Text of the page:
Hot Lead, Cold Iron by Ari Marmell

2 Mins read

Mick Oberon belongs to the classic school of the pulp PI. He works out of a cramped office with two chairs and a battered filing cabinet. His cases don’t bring in much money, and it sure isn’t glamorous traipsing the mean streets of 1930s Chicago looking to catch unfaithful spouses in the act. His overcoat and fedora have both seen better days, and if is clients are grateful to Mick for all the beatings he takes, well they don’t show it. He might have a few friends on the force prepared to do him a solid and refer cases to him the police aren’t interested in, but there is always at least one detective wanting to get his license pulled for either obstructing an investigation by refusing to break client confidentiality, or being on the wrong end of one of Mick’s smart-mouth clips. So far so Hammett.

Appearances can be deceptive though. Mick doesn’t carry a .44 in his shoulder harness. No, instead he has a wand. Mick is Fae nobility and the same pig-headedness which causes him such difficulty with Chicago PD’s top brass got him expelled from the Otherworld – the distorted mirror image of Chicago populated by the monsters of popular folklore, as well as some we humans (thankfully) have never got to know about. A return there would leave his fate in the capricious hands of Fae royalty, something Mick is really keen to avoid. Which is a pity since his latest case will take him back there.

Mick is engaged by the wife of a prominent gangster to find their missing daughter. Complicating things is the fact her father doesn’t realise she is missing. Her grandmother has brought with her some knowledge of folklore from the old country and understands her granddaughter was stolen some time after her birth and replaced with a changeling – a faerie that looks like her but will later reveal its true and evil nature. The fate of the true daughter is most likely as a slave in the Otherworld. Complicating things further, the father is currently at war with other factions for control over the city, and though Mick is working in secret he risks getting shot at from both sides. That is if the monsters don’t get him first.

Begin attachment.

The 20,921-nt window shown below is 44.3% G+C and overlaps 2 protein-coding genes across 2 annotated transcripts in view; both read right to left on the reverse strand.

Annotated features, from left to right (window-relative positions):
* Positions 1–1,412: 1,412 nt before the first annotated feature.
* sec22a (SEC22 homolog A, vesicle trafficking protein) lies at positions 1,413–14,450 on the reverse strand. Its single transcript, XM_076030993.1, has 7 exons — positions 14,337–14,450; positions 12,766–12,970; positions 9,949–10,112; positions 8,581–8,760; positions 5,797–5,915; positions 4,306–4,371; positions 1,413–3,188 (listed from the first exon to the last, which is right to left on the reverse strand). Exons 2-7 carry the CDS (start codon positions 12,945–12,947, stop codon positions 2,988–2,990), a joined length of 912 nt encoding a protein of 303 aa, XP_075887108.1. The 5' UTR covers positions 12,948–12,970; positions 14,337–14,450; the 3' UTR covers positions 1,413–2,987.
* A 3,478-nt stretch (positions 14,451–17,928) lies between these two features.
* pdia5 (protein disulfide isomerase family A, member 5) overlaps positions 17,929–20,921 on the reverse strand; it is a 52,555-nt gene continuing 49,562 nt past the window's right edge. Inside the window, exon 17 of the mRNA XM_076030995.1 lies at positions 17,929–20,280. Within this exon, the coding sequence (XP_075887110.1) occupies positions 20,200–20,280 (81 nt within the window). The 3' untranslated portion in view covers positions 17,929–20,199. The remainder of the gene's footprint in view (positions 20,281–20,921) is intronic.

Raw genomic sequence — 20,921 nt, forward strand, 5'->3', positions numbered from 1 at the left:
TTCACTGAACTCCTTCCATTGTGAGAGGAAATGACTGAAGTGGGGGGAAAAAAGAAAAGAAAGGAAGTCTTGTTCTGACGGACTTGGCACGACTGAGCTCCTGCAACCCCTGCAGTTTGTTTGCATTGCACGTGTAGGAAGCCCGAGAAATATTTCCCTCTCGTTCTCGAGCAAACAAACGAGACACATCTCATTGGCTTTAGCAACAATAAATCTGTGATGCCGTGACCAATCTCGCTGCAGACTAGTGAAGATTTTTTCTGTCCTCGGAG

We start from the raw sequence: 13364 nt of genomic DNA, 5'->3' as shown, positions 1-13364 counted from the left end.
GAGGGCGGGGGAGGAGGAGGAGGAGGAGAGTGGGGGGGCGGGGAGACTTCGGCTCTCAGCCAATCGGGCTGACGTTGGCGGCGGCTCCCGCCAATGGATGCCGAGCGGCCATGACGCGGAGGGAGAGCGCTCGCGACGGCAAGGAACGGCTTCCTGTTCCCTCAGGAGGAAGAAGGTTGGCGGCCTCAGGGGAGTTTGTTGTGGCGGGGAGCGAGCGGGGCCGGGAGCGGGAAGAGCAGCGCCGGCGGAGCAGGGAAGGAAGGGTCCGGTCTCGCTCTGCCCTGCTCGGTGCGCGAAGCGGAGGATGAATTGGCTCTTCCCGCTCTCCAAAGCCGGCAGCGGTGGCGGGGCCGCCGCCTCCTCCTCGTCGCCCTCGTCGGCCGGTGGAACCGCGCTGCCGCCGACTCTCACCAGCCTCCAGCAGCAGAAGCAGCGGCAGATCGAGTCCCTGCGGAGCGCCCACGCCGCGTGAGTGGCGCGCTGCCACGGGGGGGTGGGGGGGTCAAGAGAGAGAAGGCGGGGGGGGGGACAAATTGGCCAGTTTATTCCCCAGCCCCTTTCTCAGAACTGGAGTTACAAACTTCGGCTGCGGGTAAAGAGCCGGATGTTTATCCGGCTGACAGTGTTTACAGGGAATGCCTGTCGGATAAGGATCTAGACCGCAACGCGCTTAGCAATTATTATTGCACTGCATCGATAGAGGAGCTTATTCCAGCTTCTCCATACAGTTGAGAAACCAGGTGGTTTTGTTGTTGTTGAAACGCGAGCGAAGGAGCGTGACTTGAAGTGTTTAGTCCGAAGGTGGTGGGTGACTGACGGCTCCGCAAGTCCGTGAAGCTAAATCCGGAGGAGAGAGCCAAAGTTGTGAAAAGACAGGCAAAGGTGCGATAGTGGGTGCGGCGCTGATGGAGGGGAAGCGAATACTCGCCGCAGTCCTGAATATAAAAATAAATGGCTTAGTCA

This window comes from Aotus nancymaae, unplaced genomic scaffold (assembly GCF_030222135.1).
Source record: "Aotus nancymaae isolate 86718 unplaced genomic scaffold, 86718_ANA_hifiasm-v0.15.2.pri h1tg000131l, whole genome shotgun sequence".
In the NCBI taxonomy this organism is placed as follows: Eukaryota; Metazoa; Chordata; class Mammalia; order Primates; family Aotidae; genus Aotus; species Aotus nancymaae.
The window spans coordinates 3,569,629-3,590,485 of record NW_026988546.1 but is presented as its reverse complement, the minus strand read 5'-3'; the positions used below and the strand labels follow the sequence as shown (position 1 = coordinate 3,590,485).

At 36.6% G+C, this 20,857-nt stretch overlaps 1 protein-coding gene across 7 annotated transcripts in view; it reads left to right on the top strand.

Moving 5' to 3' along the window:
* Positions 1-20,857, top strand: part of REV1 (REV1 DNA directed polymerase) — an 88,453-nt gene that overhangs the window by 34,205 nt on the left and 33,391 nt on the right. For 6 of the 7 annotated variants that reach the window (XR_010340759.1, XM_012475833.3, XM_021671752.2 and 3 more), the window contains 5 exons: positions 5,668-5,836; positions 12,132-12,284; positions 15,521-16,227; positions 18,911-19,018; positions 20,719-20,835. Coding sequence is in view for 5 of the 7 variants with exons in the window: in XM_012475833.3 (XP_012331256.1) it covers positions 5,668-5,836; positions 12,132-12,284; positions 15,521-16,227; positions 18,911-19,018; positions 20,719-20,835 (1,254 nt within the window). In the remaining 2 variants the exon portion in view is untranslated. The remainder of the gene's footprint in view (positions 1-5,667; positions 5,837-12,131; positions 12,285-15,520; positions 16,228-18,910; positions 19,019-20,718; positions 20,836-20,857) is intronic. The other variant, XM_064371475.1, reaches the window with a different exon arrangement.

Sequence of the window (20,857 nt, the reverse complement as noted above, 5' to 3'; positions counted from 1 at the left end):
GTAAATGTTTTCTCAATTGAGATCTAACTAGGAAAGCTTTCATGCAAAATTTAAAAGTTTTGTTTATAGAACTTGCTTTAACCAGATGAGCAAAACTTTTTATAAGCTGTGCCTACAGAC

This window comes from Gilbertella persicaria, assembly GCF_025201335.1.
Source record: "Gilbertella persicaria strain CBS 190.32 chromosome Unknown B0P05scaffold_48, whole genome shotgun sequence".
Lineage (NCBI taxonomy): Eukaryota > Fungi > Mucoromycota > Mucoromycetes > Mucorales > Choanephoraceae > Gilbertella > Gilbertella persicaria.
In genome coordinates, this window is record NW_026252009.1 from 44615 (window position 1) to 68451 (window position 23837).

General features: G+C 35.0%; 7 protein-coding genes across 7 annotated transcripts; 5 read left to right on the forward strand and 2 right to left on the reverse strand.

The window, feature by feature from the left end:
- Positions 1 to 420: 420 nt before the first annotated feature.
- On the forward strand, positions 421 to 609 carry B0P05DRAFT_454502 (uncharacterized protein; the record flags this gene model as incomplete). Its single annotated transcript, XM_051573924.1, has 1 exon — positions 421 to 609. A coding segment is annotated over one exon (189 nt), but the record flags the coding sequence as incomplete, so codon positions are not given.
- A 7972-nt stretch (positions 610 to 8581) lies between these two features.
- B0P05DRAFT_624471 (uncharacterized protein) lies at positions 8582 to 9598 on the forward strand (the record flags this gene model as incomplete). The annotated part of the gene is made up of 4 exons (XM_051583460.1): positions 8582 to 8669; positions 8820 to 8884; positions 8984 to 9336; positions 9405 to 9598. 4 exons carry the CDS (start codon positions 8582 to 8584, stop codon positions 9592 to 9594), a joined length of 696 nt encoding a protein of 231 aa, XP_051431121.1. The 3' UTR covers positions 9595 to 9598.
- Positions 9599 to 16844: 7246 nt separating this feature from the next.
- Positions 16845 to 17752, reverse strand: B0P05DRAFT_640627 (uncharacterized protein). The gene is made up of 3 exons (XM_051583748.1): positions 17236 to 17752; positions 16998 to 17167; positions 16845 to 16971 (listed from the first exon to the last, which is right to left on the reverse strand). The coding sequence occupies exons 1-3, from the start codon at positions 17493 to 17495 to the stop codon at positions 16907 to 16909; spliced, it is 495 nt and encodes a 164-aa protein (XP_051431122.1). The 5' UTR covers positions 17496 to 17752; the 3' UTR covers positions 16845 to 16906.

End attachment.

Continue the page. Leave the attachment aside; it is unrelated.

By choosing the 1930s Chicago setting, Marmell succeeds in having his book stand out from the increasingly crowded field of paranormal thrillers, most of which are set in the present. It also allows him to draw on the artistic legacy of the great pulp writers whilst at the same time having a little fun. Indeed, this is a light-hearted book which just zips along with a hardboiled quip on nearly every page. My complaint though was that whilst the criminal side of things is well looked after, the paranormal side was just a little lacking in menace. The author does ramp things up towards the ending, but I can’t help thinking that authors like Kim Newman or Mark Chadbourn would have given the proceedings a more enjoyably sinister edge.

Overall this is a good start to a promising series and I look forward with some anticipation to the sequel, Hallow Point, which Titan is publishing in Spring 2015.

Titan Books

CFL Rating: 3 Stars

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